The Youth Transition Demonstration identified and tested service strategies, combined with waivers of certain Social Security Administration program rules to enhance work incentives, to help youth with disabilities maximize their economic self-sufficiency as they transition to adulthood.
Using Behavioral Economics to Help Incarcerated Parents Apply for Child Support Order Modifications
A low-cost behavioral intervention increased by 11 percentage points the proportion of incarcerated noncustodial parents in Texas who applied for modifications to reduce the amount of their child support orders. This test is part of the Behavioral Interventions to Advance Self-Sufficiency project, sponsored by the federal Administration for Children and Families.
This two-page issue focus uses infographics to explain a groundbreaking demonstration project that tests the impact of a new work-based earnings supplement, similar to the Earned Income Tax Credit (EITC), on economic and social outcomes for single adults.
This report, published by the Fatherhood Research and Practice Network, offers a set of recommendations about how to build knowledge on effective programs and policies to improve the economic condition of disadvantaged fathers.
Evidence from Promising Programs
A review of high-quality studies, this paper highlights interventions — in education, employment and training, and second-chance programs — that have demonstrated positive results for young men of color. It comes as policymakers and philanthropies focus new attention on investing more to build opportunities for these young men.
A New Antipoverty Strategy for Single Adults
This 12-page brief describes a pathbreaking demonstration project testing an enhanced Earned Income Tax Credit for low-income single adults without dependent children in New York City. Paycheck Plus aims to improve participants’ economic well-being while promoting employment and other positive outcomes.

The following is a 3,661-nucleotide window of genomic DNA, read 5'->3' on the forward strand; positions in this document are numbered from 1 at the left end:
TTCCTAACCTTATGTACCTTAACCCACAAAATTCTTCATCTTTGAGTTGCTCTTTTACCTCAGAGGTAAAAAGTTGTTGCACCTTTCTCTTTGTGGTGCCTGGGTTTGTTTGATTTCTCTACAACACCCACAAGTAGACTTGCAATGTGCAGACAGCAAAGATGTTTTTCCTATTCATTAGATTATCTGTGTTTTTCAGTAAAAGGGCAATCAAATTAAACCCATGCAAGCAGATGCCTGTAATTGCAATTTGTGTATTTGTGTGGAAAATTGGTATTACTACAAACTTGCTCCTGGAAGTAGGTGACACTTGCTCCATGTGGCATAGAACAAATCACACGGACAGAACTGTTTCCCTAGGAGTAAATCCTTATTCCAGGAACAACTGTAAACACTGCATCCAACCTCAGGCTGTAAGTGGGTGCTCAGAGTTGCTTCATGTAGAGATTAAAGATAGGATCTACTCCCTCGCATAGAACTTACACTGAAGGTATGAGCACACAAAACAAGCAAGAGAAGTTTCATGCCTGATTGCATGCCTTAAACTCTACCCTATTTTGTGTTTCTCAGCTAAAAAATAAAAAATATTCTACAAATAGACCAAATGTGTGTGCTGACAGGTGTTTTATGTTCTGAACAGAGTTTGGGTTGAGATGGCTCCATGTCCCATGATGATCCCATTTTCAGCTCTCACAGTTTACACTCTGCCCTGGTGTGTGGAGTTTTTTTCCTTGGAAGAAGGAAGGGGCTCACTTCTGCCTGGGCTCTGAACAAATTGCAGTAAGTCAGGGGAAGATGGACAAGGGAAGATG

Designing Innovative Solutions for Programs Supported by the Administration for Children and Families
This report describes three sites in the Behavioral Interventions to Advance Self-Sufficiency project, which applies tools from behavioral economics to improve the well-being of low-income individuals and families — the Texas Office of the Attorney General’s Child Support Division, the Illinois Department of Human Services, and the National Domestic Violence Hotline.
A Technical Supplement to “Behavioral Economics and Social Policy”
This technical supplement to an introductory report for the Behavioral Interventions to Advance Self-Sufficiency (BIAS) project presents a description of behavioral interventions that have been commonly researched in studies.
This paper presents findings from in-depth interviews with 16 couples who participated in the Supporting Healthy Marriage (SHM) program. Couples reported benefiting from SHM’s focus on communication and conflict management, but financial needs and lack of social supports placed stress on their relationships throughout their tenure in SHM.
Exploratory Subgroup Analysis in the Supporting Healthy Marriage Evaluation
This paper explores effects of the Supporting Healthy Marriage (SHM) program for six subgroups of couples in the study. SHM’s impacts were generally consistent across these subgroups, though some evidence suggests that couples whose marriages were more distressed at study entry may have benefited more from SHM.